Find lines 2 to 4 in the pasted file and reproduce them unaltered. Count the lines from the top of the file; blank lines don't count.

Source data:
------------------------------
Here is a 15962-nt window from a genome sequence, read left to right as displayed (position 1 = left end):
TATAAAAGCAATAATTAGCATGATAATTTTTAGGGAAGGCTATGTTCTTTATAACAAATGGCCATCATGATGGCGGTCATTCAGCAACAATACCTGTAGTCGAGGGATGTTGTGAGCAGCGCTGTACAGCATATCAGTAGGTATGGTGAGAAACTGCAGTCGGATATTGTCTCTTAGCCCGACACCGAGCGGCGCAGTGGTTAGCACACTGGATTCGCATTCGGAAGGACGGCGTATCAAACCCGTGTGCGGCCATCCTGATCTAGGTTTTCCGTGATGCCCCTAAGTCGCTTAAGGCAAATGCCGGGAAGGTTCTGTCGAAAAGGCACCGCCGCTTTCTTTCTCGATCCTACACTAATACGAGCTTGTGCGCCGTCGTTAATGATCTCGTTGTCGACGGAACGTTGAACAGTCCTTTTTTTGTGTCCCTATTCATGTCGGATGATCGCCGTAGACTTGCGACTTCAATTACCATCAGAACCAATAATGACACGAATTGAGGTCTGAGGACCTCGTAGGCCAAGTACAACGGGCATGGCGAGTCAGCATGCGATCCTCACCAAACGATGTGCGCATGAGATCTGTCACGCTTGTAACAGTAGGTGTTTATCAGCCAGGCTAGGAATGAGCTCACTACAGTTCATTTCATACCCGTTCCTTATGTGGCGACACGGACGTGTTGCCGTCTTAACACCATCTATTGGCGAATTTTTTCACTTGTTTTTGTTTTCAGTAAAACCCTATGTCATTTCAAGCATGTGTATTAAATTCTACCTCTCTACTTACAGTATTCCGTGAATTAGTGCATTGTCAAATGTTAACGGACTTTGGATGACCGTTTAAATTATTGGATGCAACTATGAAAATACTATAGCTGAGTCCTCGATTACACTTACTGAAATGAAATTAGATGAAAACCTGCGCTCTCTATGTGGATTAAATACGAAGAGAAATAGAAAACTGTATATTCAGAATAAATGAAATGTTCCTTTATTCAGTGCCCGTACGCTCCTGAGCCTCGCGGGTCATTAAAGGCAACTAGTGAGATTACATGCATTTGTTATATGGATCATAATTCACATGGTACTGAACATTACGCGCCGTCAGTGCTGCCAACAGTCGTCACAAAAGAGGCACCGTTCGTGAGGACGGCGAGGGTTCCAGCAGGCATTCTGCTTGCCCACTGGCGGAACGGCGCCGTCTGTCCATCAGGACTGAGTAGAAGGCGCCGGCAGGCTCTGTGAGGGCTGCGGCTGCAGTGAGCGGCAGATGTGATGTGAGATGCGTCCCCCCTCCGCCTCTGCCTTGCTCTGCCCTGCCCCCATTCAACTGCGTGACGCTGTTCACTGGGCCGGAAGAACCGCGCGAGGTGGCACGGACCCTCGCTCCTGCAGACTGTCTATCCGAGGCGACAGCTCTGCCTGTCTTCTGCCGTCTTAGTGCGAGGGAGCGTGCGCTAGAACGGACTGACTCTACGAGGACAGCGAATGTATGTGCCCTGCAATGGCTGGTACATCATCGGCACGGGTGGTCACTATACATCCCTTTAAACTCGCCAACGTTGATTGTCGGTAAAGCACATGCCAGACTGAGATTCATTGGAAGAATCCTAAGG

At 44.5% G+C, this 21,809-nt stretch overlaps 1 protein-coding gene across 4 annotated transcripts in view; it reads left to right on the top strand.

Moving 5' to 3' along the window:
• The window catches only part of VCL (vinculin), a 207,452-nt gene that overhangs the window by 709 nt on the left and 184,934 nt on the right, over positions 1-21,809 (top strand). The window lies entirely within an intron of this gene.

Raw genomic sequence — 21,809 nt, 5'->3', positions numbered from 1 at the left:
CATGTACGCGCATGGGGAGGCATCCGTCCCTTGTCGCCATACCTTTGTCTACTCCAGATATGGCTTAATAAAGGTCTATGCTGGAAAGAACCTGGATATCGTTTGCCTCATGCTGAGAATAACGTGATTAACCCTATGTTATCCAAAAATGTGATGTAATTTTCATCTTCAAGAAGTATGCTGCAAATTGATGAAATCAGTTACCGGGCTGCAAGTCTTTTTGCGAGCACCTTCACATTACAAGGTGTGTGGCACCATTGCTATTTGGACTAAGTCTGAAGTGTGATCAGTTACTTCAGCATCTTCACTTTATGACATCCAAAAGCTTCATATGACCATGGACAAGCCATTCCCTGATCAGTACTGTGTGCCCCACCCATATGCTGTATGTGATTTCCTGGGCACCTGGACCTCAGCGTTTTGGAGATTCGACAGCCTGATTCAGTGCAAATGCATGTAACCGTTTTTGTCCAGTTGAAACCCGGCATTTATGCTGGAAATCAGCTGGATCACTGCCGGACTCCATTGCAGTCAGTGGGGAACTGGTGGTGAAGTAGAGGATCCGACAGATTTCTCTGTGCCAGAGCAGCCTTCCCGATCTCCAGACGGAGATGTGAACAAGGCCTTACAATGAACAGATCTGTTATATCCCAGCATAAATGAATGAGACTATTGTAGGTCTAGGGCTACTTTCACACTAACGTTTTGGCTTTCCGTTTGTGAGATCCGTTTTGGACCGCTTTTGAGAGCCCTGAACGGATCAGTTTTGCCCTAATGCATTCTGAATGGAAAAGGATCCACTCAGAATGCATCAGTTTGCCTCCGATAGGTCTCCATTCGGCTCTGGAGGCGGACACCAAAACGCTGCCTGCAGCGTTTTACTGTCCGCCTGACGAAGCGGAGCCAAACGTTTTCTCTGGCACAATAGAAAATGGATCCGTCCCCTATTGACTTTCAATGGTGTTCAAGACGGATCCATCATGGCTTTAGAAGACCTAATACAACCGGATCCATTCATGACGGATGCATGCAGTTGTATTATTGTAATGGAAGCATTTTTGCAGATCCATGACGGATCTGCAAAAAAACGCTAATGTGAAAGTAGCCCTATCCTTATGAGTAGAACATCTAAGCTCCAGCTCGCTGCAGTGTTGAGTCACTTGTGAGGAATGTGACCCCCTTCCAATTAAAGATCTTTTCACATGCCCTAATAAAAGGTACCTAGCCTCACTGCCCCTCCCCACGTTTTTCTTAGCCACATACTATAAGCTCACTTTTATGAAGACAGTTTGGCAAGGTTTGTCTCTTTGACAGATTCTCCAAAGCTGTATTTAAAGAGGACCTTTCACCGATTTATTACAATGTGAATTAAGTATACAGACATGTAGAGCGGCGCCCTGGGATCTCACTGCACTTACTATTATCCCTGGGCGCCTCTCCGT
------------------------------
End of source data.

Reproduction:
TATAAAAGCAATAATTAGCATGATAATTTTTAGGGAAGGCTATGTTCTTTATAACAAATGGCCATCATGATGGCGGTCATTCAGCAACAATACCTGTAGTCGAGGGATGTTGTGAGCAGCGCTGTACAGCATATCAGTAGGTATGGTGAGAAACTGCAGTCGGATATTGTCTCTTAGCCCGACACCGAGCGGCGCAGTGGTTAGCACACTGGATTCGCATTCGGAAGGACGGCGTATCAAACCCGTGTGCGGCCATCCTGATCTAGGTTTTCCGTGATGCCCCTAAGTCGCTTAAGGCAAATGCCGGGAAGGTTCTGTCGAAAAGGCACCGCCGCTTTCTTTCTCGATCCTACACTAATACGAGCTTGTGCGCCGTCGTTAATGATCTCGTTGTCGACGGAACGTTGAACAGTCCTTTTTTTGTGTCCCTATTCATGTCGGATGATCGCCGTAGACTTGCGACTTCAATTACCATCAGAACCAATAATGACACGAATTGAGGTCTGAGGACCTCGTAGGCCAAGTACAACGGGCATGGCGAGTCAGCATGCGATCCTCACCAAACGATGTGCGCATGAGATCTGTCACGCTTGTAACAGTAGGTGTTTATCAGCCAGGCTAGGAATGAGCTCACTACAGTTCATTTCATACCCGTTCCTTATGTGGCGACACGGACGTGTTGCCGTCTTAACACCATCTATTGGCGAATTTTTTCACTTGTTTTTGTTTTCAGTAAAACCCTATGTCATTTCAAGCATGTGTATTAAATTCTACCTCTCTACTTACAGTATTCCGTGAATTAGTGCATTGTCAAATGTTAACGGACTTTGGATGACCGTTTAAATTATTGGATGCAACTATGAAAATACTATAGCTGAGTCCTCGATTACACTTACTGAAATGAAATTAGATGAAAACCTGCGCTCTCTATGTGGATTAAATACGAAGAGAAATAGAAAACTGTATATTCAGAATAAATGAAATGTTCCTTTATTCAGTGCCCGTACGCTCCTGAGCCTCGCGGGTCATTAAAGGCAACTAGTGAGATTACATGCATTTGTTATATGGATCATAATTCACATGGTACTGAACATTACGCGCCGTCAGTGCTGCCAACAGTCGTCACAAAAGAGGCACCGTTCGTGAGGACGGCGAGGGTTCCAGCAGGCATTCTGCTTGCCCACTGGCGGAACGGCGCCGTCTGTCCATCAGGACTGAGTAGAAGGCGCCGGCAGGCTCTGTGAGGGCTGCGGCTGCAGTGAGCGGCAGATGTGATGTGAGATGCGTCCCCCCTCCGCCTCTGCCTTGCTCTGCCCTGCCCCCATTCAACTGCGTGACGCTGTTCACTGGGCCGGAAGAACCGCGCGAGGTGGCACGGACCCTCGCTCCTGCAGACTGTCTATCCGAGGCGACAGCTCTGCCTGTCTTCTGCCGTCTTAGTGCGAGGGAGCGTGCGCTAGAACGGACTGACTCTACGAGGACAGCGAATGTATGTGCCCTGCAATGGCTGGTACATCATCGGCACGGGTGGTCACTATACATCCCTTTAAACTCGCCAACGTTGATTGTCGGTAAAGCACATGCCAGACTGAGATTCATTGGAAGAATCCTAAGG

At 44.5% G+C, this 21,809-nt stretch overlaps 1 protein-coding gene across 4 annotated transcripts in view; it reads left to right on the top strand.

Moving 5' to 3' along the window: